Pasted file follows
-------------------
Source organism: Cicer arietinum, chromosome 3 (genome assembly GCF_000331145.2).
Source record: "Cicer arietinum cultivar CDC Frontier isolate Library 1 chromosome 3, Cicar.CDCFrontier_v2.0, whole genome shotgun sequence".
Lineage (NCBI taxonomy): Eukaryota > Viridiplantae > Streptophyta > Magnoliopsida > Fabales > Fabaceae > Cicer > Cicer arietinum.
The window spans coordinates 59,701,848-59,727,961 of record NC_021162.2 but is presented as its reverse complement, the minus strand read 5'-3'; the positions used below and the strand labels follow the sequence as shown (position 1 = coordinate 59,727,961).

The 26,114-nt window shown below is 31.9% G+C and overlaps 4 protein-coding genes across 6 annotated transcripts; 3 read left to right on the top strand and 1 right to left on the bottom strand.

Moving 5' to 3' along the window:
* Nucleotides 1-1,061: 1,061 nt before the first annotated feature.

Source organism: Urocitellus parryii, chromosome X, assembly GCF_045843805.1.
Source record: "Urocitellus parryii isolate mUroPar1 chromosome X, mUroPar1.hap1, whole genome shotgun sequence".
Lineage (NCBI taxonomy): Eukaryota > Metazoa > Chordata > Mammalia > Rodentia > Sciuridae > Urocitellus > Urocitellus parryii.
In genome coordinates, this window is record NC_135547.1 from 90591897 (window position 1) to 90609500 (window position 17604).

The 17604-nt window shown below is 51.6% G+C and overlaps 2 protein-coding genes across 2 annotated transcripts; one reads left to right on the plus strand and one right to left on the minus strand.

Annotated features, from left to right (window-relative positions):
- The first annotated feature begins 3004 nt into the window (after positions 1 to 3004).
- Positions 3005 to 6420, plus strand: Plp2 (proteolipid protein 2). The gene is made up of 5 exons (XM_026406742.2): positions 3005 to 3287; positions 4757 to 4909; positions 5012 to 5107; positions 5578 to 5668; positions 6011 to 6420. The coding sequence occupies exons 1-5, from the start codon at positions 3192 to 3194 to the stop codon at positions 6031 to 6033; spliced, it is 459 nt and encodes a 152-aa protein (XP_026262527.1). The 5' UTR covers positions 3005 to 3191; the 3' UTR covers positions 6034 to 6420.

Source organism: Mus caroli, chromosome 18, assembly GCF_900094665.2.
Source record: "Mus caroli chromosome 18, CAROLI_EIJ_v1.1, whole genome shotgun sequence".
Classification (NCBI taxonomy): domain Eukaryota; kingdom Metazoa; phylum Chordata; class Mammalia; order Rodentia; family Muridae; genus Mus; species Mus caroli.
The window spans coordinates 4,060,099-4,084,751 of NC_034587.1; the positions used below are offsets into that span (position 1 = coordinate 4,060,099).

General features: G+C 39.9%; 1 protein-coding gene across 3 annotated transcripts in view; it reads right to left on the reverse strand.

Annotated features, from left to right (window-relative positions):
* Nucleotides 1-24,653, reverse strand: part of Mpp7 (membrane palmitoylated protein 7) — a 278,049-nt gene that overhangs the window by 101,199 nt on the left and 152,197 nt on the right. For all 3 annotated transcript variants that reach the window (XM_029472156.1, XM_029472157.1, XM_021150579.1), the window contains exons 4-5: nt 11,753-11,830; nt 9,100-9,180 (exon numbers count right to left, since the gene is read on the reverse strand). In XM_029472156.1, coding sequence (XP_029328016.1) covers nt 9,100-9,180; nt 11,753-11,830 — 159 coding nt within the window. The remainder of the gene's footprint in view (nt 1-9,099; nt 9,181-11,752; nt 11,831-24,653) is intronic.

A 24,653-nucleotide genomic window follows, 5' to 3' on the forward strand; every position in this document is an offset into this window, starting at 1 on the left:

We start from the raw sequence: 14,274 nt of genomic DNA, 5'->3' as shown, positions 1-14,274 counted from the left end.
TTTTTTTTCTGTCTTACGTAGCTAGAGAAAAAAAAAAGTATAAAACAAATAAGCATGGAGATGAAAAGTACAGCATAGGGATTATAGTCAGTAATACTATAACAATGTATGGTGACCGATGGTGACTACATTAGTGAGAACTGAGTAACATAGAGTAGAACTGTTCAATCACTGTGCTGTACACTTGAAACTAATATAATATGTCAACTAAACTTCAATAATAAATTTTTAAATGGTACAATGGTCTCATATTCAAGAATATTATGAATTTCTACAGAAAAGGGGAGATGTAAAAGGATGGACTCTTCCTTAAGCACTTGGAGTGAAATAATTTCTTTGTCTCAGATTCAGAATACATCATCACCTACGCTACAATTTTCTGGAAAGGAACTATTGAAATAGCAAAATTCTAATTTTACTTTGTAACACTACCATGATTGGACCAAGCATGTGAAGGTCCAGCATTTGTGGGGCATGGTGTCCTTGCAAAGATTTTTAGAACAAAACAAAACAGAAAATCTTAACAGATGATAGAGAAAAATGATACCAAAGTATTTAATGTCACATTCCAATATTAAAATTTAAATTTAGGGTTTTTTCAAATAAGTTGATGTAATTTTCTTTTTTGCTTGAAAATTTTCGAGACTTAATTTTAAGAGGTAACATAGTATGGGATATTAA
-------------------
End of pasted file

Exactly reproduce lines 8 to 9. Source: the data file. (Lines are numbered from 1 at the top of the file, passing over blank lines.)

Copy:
Source organism: Urocitellus parryii, chromosome X, assembly GCF_045843805.1.
Source record: "Urocitellus parryii isolate mUroPar1 chromosome X, mUroPar1.hap1, whole genome shotgun sequence".